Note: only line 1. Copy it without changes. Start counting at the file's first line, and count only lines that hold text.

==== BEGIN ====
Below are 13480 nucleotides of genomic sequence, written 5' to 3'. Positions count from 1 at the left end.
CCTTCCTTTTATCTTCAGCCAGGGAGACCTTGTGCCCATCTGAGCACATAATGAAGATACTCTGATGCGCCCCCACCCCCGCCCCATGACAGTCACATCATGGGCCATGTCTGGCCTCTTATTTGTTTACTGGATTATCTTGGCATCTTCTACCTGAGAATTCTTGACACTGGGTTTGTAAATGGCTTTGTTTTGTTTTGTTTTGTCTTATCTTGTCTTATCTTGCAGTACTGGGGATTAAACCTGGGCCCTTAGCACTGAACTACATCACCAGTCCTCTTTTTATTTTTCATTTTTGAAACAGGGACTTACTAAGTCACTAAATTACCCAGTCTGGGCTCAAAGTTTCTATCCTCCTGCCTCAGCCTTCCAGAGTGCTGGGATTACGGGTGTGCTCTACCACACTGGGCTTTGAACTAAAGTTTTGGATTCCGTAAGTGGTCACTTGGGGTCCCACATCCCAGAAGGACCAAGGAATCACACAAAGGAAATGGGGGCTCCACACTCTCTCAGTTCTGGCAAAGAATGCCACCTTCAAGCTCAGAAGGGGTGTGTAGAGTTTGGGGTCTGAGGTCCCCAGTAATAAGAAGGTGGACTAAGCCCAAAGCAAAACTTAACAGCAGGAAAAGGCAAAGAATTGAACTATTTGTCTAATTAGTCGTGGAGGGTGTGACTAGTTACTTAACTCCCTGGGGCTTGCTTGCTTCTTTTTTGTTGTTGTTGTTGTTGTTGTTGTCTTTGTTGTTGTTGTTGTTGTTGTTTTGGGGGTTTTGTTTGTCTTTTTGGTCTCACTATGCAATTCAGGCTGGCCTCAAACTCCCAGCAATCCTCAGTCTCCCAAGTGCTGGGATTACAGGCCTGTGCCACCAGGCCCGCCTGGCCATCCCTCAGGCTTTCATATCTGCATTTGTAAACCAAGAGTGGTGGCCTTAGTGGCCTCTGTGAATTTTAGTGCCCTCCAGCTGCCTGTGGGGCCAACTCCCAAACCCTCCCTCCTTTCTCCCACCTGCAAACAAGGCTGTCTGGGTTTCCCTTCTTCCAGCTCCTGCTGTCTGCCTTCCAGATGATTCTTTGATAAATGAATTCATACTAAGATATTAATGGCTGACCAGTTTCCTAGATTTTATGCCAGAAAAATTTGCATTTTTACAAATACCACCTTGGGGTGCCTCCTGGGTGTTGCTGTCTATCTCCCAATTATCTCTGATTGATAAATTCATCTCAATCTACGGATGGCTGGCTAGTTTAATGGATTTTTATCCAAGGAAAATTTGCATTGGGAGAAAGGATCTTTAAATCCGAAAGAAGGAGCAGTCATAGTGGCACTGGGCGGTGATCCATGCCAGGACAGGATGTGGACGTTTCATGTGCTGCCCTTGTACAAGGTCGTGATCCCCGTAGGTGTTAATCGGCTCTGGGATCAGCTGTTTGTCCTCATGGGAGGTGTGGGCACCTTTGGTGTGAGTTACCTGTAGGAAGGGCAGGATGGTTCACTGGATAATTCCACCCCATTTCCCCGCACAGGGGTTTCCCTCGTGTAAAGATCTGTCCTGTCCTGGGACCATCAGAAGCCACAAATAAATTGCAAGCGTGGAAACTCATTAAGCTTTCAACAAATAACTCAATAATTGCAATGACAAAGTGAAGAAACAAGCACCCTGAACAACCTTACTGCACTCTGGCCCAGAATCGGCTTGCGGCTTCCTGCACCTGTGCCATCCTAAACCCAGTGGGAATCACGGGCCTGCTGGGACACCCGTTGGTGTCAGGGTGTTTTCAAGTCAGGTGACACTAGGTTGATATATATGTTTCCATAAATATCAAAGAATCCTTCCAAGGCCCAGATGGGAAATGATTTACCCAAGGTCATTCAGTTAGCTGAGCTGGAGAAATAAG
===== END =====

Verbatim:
Below are 13480 nucleotides of genomic sequence, written 5' to 3'. Positions count from 1 at the left end.